This book analyzes consumer organizing tactics and the decline of the Seattle labor movement in the 1920s, as a case study of the U.S. labor movement in the 1920s. The book examines the transformation of the movement after the famous Seattle General Strike of 1919 by showing that workers organized not only at the point of production, but through politicized consumption as well, employing boycotts, cooperatives, labor-owned businesses, and union label promotion. It pays special attention to the gender dynamics of labor's consumer campaigns, as trade union men sought to persuade their wives to "shop union," and to the racial dynamics of campaigns organized by white workers against Seattle's Japanese-American businesses.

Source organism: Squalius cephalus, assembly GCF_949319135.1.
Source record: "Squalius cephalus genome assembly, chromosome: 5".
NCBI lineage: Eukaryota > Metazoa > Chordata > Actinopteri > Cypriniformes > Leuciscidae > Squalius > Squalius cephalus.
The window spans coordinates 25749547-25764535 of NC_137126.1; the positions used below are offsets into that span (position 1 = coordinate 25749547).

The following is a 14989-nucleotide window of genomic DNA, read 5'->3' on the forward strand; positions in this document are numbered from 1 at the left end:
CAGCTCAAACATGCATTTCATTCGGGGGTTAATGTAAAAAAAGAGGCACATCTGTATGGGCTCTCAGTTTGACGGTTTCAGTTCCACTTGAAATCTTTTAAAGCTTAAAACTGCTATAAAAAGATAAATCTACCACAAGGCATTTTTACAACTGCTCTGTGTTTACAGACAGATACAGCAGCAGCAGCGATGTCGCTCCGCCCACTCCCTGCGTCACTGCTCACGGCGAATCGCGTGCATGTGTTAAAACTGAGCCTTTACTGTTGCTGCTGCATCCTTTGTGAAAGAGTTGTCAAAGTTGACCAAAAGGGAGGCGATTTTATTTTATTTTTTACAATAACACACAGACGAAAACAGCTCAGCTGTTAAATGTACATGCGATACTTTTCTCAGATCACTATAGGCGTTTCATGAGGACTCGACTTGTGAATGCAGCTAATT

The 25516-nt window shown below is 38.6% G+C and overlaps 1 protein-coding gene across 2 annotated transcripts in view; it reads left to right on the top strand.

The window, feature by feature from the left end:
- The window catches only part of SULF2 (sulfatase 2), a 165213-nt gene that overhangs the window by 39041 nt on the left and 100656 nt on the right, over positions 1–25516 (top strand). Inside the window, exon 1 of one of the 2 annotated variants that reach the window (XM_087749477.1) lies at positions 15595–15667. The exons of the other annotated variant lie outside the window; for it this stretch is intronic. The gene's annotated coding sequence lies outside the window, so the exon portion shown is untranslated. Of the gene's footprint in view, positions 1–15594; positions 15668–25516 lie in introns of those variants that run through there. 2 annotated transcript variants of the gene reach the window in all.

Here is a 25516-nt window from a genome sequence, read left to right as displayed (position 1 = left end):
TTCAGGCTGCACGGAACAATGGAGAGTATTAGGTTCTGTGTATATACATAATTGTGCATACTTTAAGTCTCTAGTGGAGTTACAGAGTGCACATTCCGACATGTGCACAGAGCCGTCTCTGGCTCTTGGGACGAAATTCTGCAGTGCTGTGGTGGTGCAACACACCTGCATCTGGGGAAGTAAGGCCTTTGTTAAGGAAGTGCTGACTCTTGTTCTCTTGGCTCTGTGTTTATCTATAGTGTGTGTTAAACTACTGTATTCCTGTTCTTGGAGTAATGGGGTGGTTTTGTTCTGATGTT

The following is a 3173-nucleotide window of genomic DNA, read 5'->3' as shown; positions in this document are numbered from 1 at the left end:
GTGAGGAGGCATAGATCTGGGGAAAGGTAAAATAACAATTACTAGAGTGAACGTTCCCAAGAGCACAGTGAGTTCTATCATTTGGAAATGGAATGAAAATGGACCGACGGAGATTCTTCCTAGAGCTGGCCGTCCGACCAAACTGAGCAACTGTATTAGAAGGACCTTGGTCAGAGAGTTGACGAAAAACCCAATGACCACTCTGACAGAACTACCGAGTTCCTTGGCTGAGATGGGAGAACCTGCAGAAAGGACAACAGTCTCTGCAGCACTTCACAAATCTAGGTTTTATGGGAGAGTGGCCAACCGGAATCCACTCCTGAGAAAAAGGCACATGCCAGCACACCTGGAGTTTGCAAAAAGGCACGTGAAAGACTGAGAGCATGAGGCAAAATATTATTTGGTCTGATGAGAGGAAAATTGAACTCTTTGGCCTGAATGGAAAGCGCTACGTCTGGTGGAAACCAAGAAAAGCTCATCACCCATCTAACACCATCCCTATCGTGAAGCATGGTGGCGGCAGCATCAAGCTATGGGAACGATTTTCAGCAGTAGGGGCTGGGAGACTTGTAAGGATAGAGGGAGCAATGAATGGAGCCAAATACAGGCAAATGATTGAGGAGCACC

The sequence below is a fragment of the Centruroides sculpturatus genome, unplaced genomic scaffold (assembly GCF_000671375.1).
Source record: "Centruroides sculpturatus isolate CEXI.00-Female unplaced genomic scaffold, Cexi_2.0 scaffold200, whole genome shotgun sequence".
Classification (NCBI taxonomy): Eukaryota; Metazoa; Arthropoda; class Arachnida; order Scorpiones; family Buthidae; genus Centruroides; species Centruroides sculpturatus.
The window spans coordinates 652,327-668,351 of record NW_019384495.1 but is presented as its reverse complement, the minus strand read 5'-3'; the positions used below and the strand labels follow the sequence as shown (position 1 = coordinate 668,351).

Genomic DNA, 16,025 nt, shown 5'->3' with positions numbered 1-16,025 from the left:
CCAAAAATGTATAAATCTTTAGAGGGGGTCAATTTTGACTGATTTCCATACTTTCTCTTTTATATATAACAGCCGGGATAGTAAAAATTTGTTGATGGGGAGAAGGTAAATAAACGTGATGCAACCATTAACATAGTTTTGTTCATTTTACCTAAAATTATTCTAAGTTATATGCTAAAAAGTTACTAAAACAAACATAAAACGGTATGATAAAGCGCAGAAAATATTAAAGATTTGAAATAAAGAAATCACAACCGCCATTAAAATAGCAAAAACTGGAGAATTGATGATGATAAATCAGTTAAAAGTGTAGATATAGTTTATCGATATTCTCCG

"Frank contributes significantly to the efforts of recent historians to go beyond interpretations of the 1920s as lean years for labor...Purchasing Power will play a key role in an increasingly sophisticated literature on the 1920s, and it deserves a careful read by anyone interested in a precise, detailed analysis of twentieth-century labor, gender, race, and the urban West." Pacific Historical Review "As a historian, Frank has compiled a detailed, well-researched analysis of a carefully defined project. ...it is a compelling story of a decade of startling economic and social change through which the reader can easily draw parallels to current events and issues." Journal of Consumer AFF "...riveting and evocative...a significant contribution to our knowledge of twentieth-century working-class history...a very nuanced exploration of the interplay between economic conditions and political activism." The Nation "Purchasing Power is a careful, nuanced study of consumer organizing within the labor movement in the 1920s. Frank exposes the pivotal importance of gender relations inside and outside the home in shaping the successes and failures of labor boycotts, cooperatives, and union label campaigns. Her analysis also adds a great deal to our understanding of organized labor's decline in the 1920s--a problem of interest not only to historians but to anyone interested in the crisis of unionism today." Ruth Milkman, University of California, Los Angeles "Dana Frank has written a perceptive, witty fascinating, and, ultimately, pathbreaking history...Purchasing Power is a model of detailed local scholarship combined with wide reading of the scholarship of others...Hers is a book thoroughly engaged with the implications of the past for the present. It is a work that should inform the analysis and methodology of historians and of people in labor, ethnic, and women's studies for a long time to come." Michael Honey, Western Historical Quarterly "Dana Frank's clearly written study is a major contribution to key debates in the histories of labor, consumer culture, and women...Both activists and historians can learn much from this fine, nuanced work...Activists will gain a critical understanding of the organizing potential of politicized consumption. Historians will be inspired by Frank's sophisticated demonstration of the integration of class, race, and gender in this illuminating study of workers and consumption." Jacqueline K. Dirks, Labor History "...adds significantly to ongoing reformulations of labor history...[T]his intensive examination of one locality over a very short period of time yields a richly textured narrative...Frank has convincingly written gender and race into the complex tale of the labor movement and working-class consciousness in the 1920s...a major work of significance for scholars of labor, gender, and social history." Lynn Y. Weiner, Journal of American History "Frank's study of the rise and fall of Seattle's labor movement during the years after World War I is a provocative and important contribution to the study of labor politics, consumer culture, and the role of gender in class relationships...Purchasing Power ultimately forces us to complicate our view of the meaning and language of class in American history." Journal of Interdisciplinary History "...an engaging and nuanced account of a neglected chapter of labor history...[Frank's] thoughtful analysis of how gender and race interacted with class in this movement should make the book of much interest to sociologists of labor and social movements." Robert V. Robinson, Contemporary Sociology